Tuesday, July 13, 2010
Book Review: "Motorcycles, Sushi and One Strange Book" by Nancy Rue
Normal? While family dinners and vacations to touristy destinations are ordinary events for her "normal" friends, fifteen-year-old Jessie Hatcher's normal life means dealing with her ADHD and her mother's bipolar disorder. So why is Jessie shocked when the unexpected happens? Now her "normal" includes living in Florida with the father she always thought was dead and learning the secrets of sushi from a man who teaches by tormenting her. Life isn't any saner with her dad, but a cute guy and a mysterious book might just be the crazy Jessie needs.
From the cover of this book, this looks like it will be your normal, fluffy, Chick-lit YA story. Well as the old saying goes, don't judge a book by it's cover. The cover may be light but the story is heavy and deep. As soon as you start reading, Jessie's situation hits you from the get go. She's only 15 but she's experienced a lifetime of hardships that some adults will never have to face. It made me sad to think that she's had to deal with her mother who is bipolar all by herself and with no one else to help her out at all. It's caused her to have to lie about it to her friends her entire life and there's no one to turn to when she's in desperate need of help. Then out of the blue, she gets a phone call from a man who says he's her biological dad who she thought was dead all these years. Jessie's life begins to change starting on that day.
It's easy for a while to get annoyed with Jessie's behavior. Her mother mentions several times that she has the maturity of an 8 year old in a 15 year old body. And it's true, that there are times when I don't understand why she acts so immaturely sometimes and want to get frustrated with her behavior. However then it's explained about her ADHD and all the problems she's had to deal with living with a mother who is bipolar and it all makes sense. I'm not excusing her behavior but it's good to see that this book does NOT condemn the use of medication or psychiatrists.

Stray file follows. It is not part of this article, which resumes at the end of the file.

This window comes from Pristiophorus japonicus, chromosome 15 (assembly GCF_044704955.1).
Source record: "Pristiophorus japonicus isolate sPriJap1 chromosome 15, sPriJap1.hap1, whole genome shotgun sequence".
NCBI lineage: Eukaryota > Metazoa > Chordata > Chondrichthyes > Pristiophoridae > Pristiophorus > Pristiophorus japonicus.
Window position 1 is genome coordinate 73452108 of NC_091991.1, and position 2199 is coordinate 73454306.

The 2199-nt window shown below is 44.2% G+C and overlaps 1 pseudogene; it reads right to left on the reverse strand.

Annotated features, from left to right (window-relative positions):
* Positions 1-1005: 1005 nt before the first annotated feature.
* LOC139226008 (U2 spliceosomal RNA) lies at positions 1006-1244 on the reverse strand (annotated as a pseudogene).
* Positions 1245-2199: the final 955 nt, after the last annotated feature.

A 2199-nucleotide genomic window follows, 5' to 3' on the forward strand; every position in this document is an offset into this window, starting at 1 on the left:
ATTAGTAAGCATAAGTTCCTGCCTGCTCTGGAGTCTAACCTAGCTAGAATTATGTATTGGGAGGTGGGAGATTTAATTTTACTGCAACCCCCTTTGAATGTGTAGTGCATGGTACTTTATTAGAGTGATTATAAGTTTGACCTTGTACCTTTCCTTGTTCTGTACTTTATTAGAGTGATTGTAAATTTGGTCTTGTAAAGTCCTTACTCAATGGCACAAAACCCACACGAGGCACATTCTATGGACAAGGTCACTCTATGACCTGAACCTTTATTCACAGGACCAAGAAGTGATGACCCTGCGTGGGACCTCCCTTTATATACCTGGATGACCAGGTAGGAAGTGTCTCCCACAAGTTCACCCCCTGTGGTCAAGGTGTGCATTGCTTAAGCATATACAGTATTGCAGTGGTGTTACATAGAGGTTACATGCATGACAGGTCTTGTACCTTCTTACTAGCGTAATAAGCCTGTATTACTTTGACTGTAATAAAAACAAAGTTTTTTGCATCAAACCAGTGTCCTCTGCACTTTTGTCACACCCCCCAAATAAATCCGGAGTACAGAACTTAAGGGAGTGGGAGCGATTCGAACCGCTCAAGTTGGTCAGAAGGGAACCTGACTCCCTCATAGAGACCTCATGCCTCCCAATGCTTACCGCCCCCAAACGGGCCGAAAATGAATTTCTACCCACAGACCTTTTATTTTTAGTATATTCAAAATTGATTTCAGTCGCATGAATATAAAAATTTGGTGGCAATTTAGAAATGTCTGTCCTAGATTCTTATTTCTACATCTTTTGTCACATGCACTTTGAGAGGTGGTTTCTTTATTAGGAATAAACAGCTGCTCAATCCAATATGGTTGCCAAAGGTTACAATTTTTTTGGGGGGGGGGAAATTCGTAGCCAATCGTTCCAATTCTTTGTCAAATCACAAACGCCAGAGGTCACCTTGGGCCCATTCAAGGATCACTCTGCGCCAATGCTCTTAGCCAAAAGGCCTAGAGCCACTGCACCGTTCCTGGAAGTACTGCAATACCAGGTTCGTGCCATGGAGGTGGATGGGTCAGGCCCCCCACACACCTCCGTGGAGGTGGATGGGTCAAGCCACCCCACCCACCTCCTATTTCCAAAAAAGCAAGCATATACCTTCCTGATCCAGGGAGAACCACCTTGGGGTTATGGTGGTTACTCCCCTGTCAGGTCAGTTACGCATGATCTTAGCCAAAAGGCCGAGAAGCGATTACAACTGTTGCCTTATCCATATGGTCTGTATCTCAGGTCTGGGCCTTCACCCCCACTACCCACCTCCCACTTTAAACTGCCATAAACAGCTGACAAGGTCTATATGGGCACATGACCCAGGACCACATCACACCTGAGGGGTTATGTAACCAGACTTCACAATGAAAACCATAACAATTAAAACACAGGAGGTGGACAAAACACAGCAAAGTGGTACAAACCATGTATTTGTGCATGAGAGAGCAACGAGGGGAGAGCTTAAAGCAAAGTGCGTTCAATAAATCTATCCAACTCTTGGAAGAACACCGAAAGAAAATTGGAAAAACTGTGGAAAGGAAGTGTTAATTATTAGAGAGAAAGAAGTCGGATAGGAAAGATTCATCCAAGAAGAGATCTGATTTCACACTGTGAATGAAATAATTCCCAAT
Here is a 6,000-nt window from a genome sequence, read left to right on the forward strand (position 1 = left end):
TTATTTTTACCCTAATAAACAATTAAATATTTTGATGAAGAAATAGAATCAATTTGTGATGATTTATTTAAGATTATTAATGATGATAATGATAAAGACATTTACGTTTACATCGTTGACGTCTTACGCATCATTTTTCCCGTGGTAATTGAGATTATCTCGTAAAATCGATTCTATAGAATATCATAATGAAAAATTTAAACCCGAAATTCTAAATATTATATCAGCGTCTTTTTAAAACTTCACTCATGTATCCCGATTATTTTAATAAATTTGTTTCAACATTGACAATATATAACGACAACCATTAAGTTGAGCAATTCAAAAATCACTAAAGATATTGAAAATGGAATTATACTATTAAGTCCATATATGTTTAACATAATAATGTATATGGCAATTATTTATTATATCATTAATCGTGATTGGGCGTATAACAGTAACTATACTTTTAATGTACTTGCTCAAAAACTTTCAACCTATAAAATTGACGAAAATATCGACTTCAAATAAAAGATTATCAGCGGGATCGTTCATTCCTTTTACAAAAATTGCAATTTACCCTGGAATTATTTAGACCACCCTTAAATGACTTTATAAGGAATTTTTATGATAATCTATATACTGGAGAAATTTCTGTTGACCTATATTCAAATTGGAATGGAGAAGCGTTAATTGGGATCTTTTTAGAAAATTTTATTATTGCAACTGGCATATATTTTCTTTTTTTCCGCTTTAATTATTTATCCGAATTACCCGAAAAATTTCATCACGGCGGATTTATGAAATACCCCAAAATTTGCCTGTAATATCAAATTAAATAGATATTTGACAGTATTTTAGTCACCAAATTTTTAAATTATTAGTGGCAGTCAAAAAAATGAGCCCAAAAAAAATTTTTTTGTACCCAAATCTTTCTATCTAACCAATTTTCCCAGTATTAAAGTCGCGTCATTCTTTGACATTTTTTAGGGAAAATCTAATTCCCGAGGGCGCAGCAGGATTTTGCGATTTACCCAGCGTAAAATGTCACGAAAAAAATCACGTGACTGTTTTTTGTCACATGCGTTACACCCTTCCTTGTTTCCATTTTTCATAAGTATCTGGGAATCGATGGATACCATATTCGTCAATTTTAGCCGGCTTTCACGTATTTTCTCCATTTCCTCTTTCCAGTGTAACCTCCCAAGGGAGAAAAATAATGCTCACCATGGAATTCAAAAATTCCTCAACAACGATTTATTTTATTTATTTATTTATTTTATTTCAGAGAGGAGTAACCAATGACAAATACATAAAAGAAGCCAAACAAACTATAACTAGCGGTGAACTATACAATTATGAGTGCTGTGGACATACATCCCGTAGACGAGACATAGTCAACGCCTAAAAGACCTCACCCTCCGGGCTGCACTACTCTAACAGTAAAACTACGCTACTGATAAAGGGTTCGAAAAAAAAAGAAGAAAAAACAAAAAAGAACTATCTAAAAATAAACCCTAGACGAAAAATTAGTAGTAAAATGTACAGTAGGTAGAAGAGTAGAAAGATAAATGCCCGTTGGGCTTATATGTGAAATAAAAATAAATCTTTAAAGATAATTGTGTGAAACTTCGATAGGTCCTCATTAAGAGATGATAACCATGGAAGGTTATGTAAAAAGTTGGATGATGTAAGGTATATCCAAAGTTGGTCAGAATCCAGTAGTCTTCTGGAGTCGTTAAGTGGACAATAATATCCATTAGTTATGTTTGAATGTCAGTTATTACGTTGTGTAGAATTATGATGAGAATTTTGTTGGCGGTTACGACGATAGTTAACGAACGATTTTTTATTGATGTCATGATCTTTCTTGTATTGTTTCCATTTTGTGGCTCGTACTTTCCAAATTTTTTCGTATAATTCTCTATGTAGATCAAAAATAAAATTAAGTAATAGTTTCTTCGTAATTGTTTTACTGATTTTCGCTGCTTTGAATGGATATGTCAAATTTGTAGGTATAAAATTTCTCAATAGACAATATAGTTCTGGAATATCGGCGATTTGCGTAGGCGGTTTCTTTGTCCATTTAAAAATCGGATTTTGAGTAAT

This book does feature passages from the Bible but they are portrayed in the form of the mysterious book that Jessie finds. She discovers that it speaks directly to her and helps her in times of need. I really liked how the version of the Bible used is The Message as that is one of my favorite versions because I feel that it really speaks to people who normally avoid reading the Bible because they think they cannot understand it. Jessie's usage of the book is sprinkled throughout the story and is not overtly preachy. Instead it helps and guides her instead of dominating over her life.
Topics such as ADHD, mental illness, alcoholism which are normally avoided in most Christian fiction is brought to full attention here. There are even multi cultural characters to help develop the story more. There isn't a happy ending and there is no miraculous event where everyone gets well and lives happily ever after as a family. I wish more adult Christian fiction authors would take note of this as they tend to avoid almost all those elements in their books. Why is it that teens are more open to understand that life is not all roses and sunshine but adults want to avoid reality?
Overall, I really enjoyed this book and I think it's a great start to the series. I'm looking forward to reading the rest of the books and discovering how the RL Book will affect all those who come across it. Again, don't dismiss this book as fluff. Be prepared to be affected while you read.
Motorcycles, Sushi and One Strange Book by Nancy Rue is published by Zondervan (2010)
This review copy was provided by the Amazon Vine program